Roadtrek 190 Popular 2011

Meryl and Me Hit the Road


Posted By: NewsW on 03/20/12 07:02pm

First, figure out what your actual power load is.

It is never just "watching movies".

Lighting, fan, (forget AC and propane heater, both use lots of juice that is beyond inverter capacity and must run genset or be on shore power), accessories, water pump (to flush), power for fridge...

Then movie (screen, player, satellite receiver, etc.)

Plus whatever else.


Add up the actual load (estimate with sticker load).

Estimate inverter efficiency (from 50% to 80% typical).

Use 50%

-------------
Alternate method -- direct measurement

Best done is an actual measure with clamp on ammeter prior to inverter (that covers you for inverter efficiency) and everything turned on (including pump and fridge, running), then you know the value is a tad high.

------------------


Then take your fully charged batteries (maybe they will not be fully charged if you don't run enough hours to charge them every day).

And you can estimate time remaining based on current draw and battery capacity.

Note: as battery depletes, current draw rises --- and it quickly ends with inverter cutting out due to low voltage.




It is generally not good to drain battery --- it is cycle limited in life.

I personally like to not drain below 50% before recharging.



Converse side of this deal --- can your driving next day generate enough power (or via solar cells, or shore power, or whatever) to charge the batteries back up?

If you have no genset, you may need upgraded alternator.

* This post was edited 03/20/12 08:21pm by NewsW *


Posted By: gerrym51 on 03/21/12 05:53pm

hobbssb wrote:

As prospective buyers who've never owned an RV, we're sorting out differences between the 22'9" Sprinter models and need some help.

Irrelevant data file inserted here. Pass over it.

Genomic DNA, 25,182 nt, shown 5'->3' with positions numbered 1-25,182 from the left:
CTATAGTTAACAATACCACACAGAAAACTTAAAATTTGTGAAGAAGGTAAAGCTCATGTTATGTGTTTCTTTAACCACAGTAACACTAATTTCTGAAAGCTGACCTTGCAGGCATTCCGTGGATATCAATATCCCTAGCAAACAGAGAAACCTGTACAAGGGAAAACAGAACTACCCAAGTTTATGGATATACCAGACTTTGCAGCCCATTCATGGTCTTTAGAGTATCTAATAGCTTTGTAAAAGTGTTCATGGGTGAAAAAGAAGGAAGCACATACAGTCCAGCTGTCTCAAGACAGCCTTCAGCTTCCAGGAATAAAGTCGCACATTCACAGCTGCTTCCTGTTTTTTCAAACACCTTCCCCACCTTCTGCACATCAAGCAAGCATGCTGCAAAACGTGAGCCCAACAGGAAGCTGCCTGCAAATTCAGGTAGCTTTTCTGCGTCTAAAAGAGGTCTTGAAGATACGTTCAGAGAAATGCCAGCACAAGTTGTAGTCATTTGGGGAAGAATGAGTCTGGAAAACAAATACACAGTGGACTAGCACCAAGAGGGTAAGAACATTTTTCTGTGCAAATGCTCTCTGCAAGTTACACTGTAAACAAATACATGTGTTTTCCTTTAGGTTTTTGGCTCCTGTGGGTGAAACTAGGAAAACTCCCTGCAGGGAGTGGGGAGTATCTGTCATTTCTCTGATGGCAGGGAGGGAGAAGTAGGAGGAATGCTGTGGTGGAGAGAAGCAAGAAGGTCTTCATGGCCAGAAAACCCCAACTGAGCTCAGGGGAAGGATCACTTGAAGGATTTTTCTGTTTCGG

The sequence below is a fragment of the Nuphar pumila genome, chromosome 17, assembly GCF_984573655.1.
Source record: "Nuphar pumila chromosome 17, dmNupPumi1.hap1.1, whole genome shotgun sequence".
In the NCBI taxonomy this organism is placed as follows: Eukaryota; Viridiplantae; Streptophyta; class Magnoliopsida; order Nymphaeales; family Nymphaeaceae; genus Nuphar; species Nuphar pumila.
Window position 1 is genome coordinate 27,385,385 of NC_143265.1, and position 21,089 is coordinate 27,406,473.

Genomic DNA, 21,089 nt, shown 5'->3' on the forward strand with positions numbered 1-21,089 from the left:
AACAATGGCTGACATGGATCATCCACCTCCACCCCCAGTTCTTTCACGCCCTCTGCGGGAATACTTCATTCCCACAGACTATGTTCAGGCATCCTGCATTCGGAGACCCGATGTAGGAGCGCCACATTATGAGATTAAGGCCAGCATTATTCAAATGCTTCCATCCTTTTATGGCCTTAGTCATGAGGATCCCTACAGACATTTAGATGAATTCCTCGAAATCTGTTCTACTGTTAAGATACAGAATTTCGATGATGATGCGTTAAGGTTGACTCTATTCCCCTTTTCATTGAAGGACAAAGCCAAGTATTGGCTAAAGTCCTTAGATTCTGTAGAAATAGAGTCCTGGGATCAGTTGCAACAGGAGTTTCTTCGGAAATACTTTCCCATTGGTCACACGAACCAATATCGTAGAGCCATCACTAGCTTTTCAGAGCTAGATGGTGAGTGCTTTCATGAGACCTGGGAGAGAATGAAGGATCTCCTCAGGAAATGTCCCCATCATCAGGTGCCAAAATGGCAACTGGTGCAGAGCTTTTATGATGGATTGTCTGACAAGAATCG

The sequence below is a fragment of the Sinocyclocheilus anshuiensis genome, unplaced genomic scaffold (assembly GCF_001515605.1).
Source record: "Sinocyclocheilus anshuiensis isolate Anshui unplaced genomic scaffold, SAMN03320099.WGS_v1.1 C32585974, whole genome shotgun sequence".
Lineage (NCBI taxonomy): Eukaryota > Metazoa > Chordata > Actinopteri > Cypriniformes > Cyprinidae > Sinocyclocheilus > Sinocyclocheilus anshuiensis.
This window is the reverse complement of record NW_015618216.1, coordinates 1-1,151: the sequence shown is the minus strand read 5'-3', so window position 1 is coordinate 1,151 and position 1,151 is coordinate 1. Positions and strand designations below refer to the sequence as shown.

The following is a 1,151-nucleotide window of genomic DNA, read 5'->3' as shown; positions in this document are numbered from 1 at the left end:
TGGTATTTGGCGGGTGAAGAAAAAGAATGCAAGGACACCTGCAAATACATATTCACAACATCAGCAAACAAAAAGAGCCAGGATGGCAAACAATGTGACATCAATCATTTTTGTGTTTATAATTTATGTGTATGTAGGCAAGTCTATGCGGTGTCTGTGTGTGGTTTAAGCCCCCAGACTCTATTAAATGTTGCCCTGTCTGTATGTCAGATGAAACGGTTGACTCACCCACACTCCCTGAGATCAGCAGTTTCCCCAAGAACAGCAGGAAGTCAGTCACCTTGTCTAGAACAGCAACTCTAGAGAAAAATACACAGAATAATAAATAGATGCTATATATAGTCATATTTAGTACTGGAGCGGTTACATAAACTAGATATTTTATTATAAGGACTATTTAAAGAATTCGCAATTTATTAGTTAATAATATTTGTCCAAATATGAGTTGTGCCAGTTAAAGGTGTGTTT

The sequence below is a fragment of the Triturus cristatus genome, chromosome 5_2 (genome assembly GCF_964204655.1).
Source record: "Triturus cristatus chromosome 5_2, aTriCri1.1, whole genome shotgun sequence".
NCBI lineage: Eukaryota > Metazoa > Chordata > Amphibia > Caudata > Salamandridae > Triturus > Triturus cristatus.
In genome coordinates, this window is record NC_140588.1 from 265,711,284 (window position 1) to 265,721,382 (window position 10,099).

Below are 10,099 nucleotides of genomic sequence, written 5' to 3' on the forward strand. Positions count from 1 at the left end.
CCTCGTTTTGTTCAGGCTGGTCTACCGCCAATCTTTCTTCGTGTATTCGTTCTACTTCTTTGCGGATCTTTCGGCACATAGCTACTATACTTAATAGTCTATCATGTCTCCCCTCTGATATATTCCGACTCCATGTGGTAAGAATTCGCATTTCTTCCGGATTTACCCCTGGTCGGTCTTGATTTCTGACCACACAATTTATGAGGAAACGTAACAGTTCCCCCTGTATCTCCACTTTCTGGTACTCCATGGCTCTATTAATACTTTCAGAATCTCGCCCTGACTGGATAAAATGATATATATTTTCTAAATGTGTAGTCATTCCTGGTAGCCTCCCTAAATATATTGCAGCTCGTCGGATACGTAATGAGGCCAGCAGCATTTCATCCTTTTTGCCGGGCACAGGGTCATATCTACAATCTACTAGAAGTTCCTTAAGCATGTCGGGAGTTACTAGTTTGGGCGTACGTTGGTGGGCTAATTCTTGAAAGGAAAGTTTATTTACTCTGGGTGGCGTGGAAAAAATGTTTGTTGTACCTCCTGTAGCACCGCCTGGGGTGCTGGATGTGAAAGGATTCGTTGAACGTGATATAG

Both the RT Adventurous and LeisureTravel Free Spirit list 2-6v batteries (220 am hrs?) and an inverter in their specs. The Pleasure-Way Pleateau has 1-12v battery(90 amp hrs????) with no mention of an inverter.

Does that mean that when boondocking, in the PW with no inverter, we'd have to be running the generator every evening to make 120 current if we wanted to watch movies? And even if we had an inverter in the PW, its use would be limited with the small capacity 12-volt?

Thanks for helping us sort this out!



as fara s i know the 2012 pleasure ways use 12 volt televisions with
advd slot. this avoids needing an inverter and use less battery power


Posted By: truepath on 03/21/12 07:35pm

I'd try to run everything on 12 volts and avoid the inefficiencies of an inverter altogether. I'm not at all sure why the B manufacturers don't install 12 volt TV's as apparently Pleasure Way does (see above).


Posted By: NewsW on 03/21/12 08:03pm

truepath wrote:

I'd try to run everything on 12 volts and avoid the inefficiencies of an inverter altogether. I'm not at all sure why the B manufacturers don't install 12 volt TV's as apparently Pleasure Way does (see above).



There are very few 12V TVs out there.

Have to really look to find one.


Posted By: ffjeff on 03/20/12 10:32pm

Our 06 PW sprinter has the single gel cell and it only powers the TV and DVR. Usually will last 2 days without a recharge.


Posted By: 2oldman on 03/20/12 10:34pm

yes and yes.


Posted By: smkettner on 03/20/12 11:04pm

yup, you know what you are talking about.
These are important considerations if you will be off grid a lot.
Often people modify the factory set up but there is very limited space in a van.


2001 F150 SuperCrew
2006 Keystone Springdale 249FWBHLS
675 watts solar
Send a PM if I missed something


Posted By: bananadanna on 03/21/12 09:07am

I like Mau Mau's approach with the following caveats: